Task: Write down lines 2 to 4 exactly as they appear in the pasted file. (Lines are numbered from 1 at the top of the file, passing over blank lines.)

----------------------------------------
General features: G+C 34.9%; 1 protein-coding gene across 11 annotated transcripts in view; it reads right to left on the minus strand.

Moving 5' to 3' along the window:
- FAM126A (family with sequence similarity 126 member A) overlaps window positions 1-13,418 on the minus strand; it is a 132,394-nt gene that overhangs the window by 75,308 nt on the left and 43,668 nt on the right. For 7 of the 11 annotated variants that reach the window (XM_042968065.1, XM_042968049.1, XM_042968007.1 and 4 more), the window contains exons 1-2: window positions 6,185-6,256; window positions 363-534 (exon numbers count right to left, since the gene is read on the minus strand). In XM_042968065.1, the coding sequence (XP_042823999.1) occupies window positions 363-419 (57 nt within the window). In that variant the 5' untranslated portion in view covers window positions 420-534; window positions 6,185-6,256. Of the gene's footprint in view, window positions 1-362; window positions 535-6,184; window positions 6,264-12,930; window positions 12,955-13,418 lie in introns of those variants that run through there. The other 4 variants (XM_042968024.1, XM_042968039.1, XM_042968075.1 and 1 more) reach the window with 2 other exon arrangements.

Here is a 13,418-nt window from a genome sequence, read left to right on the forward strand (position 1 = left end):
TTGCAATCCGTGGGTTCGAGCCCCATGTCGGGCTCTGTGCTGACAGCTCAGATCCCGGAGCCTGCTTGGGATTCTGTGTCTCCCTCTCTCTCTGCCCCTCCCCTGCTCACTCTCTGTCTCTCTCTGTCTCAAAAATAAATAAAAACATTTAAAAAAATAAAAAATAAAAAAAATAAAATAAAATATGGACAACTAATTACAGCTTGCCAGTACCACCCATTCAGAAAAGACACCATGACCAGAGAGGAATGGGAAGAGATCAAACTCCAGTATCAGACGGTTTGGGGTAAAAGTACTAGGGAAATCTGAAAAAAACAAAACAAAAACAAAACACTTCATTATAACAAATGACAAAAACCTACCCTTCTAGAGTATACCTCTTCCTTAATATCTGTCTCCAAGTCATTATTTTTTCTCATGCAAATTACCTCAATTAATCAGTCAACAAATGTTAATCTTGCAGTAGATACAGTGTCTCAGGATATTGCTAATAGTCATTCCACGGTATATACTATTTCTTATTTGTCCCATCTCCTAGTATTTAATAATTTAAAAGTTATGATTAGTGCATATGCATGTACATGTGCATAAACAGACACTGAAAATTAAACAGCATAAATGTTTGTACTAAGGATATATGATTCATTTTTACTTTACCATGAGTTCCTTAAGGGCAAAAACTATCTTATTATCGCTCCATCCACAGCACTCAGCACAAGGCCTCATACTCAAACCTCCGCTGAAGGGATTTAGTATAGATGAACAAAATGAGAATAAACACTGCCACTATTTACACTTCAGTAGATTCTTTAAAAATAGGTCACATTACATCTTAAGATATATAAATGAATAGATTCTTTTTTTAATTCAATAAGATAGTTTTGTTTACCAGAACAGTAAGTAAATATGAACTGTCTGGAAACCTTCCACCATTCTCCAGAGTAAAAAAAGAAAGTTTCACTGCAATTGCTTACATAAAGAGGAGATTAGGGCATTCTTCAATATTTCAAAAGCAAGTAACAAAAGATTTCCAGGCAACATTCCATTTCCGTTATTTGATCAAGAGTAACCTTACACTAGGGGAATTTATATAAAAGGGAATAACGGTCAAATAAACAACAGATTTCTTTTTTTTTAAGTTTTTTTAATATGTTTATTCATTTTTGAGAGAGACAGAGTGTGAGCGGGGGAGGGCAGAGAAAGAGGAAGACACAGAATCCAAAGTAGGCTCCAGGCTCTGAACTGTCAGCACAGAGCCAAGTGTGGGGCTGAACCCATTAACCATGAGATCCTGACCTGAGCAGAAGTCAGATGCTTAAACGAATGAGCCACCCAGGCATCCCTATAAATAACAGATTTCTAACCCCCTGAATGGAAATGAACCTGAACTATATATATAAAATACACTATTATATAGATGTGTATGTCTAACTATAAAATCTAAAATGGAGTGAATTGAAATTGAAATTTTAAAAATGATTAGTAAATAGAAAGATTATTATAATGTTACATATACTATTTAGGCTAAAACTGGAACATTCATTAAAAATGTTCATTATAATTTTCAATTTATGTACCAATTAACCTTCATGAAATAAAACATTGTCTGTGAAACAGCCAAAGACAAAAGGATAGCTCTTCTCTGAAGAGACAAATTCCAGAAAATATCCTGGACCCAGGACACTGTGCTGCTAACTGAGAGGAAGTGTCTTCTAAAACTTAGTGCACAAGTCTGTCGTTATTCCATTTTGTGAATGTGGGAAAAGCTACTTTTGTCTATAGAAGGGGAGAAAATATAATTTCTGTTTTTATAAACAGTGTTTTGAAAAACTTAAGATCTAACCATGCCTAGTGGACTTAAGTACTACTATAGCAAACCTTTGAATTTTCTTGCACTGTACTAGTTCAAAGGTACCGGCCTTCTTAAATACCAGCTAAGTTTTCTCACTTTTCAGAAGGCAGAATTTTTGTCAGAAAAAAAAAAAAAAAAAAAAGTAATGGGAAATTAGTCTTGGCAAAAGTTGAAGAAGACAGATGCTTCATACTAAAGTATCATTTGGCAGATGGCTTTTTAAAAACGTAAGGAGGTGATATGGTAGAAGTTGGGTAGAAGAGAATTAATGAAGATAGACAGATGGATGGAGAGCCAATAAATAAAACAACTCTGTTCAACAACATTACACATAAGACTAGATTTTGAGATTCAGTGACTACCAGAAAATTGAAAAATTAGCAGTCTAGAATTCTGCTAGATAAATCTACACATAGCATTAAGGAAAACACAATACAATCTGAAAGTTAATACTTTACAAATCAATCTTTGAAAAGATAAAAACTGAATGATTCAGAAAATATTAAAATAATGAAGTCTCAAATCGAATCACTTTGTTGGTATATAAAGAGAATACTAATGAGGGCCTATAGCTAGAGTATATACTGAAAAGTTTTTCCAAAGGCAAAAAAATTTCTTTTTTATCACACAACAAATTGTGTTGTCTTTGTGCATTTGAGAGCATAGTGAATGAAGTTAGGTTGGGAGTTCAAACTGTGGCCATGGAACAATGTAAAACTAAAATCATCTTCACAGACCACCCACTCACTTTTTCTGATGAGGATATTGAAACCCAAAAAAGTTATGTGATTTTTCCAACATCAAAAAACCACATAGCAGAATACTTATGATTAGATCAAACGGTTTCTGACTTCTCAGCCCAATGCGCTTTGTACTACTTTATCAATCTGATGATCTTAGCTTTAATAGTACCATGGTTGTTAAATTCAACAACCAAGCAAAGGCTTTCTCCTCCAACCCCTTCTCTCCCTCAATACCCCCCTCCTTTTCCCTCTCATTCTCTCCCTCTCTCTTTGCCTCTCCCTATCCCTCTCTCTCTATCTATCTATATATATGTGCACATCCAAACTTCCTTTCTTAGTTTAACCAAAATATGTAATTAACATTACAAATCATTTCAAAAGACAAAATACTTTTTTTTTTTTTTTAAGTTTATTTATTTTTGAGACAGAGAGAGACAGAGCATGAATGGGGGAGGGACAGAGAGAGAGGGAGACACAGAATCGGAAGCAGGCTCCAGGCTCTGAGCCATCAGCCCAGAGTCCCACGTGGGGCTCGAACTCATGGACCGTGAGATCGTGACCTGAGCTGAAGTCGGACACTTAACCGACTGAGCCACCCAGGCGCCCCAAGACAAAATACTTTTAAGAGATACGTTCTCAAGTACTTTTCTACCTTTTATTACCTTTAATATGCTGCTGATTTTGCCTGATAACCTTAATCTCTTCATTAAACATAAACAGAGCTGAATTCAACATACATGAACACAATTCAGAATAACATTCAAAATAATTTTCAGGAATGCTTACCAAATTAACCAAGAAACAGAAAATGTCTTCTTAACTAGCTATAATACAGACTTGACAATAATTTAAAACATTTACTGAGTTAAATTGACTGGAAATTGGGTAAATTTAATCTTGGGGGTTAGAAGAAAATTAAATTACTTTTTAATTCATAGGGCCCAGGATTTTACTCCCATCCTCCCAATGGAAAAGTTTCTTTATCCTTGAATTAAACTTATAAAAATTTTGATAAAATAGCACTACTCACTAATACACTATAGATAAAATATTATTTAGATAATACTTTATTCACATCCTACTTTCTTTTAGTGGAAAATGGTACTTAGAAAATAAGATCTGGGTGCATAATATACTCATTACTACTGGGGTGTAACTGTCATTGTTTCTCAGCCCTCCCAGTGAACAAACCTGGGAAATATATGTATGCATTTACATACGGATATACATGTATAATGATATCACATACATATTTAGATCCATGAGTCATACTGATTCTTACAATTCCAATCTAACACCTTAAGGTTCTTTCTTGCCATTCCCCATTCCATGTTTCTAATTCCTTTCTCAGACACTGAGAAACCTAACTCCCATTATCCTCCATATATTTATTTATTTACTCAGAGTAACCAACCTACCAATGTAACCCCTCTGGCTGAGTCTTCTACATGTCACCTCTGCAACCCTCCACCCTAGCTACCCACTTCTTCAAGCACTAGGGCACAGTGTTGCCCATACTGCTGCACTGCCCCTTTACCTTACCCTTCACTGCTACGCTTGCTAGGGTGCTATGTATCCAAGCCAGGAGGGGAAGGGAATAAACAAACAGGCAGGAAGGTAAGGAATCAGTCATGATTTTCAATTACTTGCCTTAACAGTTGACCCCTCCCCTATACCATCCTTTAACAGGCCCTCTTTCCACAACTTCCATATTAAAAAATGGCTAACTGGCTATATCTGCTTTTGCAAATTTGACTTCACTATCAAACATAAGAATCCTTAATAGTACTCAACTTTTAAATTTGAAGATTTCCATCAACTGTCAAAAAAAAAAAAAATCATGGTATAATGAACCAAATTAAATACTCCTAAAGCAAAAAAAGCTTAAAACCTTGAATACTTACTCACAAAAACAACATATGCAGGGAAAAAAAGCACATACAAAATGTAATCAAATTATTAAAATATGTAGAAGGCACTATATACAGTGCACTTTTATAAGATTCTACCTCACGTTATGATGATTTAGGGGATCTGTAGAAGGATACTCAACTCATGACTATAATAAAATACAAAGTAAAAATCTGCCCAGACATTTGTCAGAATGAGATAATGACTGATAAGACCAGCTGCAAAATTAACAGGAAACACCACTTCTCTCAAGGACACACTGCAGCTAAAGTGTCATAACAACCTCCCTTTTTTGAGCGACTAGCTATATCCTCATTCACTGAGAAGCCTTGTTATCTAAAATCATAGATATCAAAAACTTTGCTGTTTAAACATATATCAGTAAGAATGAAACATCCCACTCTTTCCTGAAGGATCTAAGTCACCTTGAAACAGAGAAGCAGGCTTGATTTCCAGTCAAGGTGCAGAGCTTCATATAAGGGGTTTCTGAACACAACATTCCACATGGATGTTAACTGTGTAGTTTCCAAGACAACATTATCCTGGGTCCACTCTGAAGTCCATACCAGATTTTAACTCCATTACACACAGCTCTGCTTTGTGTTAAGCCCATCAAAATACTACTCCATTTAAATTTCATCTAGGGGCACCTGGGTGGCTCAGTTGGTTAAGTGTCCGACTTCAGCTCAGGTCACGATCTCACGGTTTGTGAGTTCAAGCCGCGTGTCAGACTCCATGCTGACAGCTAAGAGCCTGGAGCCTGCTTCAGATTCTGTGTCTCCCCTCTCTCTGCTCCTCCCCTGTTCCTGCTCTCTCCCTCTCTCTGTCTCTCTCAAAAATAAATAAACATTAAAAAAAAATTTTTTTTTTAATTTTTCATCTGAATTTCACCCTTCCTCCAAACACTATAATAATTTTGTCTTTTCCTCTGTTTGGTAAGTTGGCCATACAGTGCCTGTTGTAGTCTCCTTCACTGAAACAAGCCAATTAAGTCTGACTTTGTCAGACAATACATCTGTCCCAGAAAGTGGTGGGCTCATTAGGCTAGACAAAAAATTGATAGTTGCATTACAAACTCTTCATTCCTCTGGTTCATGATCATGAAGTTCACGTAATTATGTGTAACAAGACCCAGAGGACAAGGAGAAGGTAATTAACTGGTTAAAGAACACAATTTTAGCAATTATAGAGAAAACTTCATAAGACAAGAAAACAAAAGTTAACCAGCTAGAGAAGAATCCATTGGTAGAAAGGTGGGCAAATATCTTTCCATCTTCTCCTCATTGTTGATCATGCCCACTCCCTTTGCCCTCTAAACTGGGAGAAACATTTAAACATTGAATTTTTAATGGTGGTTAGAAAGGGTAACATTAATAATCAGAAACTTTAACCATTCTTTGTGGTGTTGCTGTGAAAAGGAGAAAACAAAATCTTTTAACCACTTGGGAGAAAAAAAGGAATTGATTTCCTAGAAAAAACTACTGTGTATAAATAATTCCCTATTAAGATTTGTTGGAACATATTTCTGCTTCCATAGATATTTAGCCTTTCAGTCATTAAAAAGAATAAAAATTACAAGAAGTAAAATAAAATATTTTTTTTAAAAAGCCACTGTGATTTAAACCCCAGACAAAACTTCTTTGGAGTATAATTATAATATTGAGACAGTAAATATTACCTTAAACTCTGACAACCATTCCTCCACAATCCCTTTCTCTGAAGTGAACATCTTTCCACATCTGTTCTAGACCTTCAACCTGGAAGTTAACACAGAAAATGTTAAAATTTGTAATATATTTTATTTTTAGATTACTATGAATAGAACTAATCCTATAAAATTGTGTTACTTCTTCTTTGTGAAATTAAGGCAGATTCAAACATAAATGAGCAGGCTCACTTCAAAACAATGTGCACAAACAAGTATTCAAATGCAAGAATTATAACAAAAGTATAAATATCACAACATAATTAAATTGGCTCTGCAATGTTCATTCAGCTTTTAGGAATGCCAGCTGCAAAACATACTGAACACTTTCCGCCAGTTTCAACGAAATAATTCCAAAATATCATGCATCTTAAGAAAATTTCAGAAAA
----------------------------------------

Moving 5' to 3' along the window:
- FAM126A (family with sequence similarity 126 member A) overlaps window positions 1-13,418 on the minus strand; it is a 132,394-nt gene that overhangs the window by 75,308 nt on the left and 43,668 nt on the right. For 7 of the 11 annotated variants that reach the window (XM_042968065.1, XM_042968049.1, XM_042968007.1 and 4 more), the window contains exons 1-2: window positions 6,185-6,256; window positions 363-534 (exon numbers count right to left, since the gene is read on the minus strand). In XM_042968065.1, the coding sequence (XP_042823999.1) occupies window positions 363-419 (57 nt within the window). In that variant the 5' untranslated portion in view covers window positions 420-534; window positions 6,185-6,256. Of the gene's footprint in view, window positions 1-362; window positions 535-6,184; window positions 6,264-12,930; window positions 12,955-13,418 lie in introns of those variants that run through there. The other 4 variants (XM_042968024.1, XM_042968039.1, XM_042968075.1 and 1 more) reach the window with 2 other exon arrangements.

Here is a 13,418-nt window from a genome sequence, read left to right on the forward strand (position 1 = left end):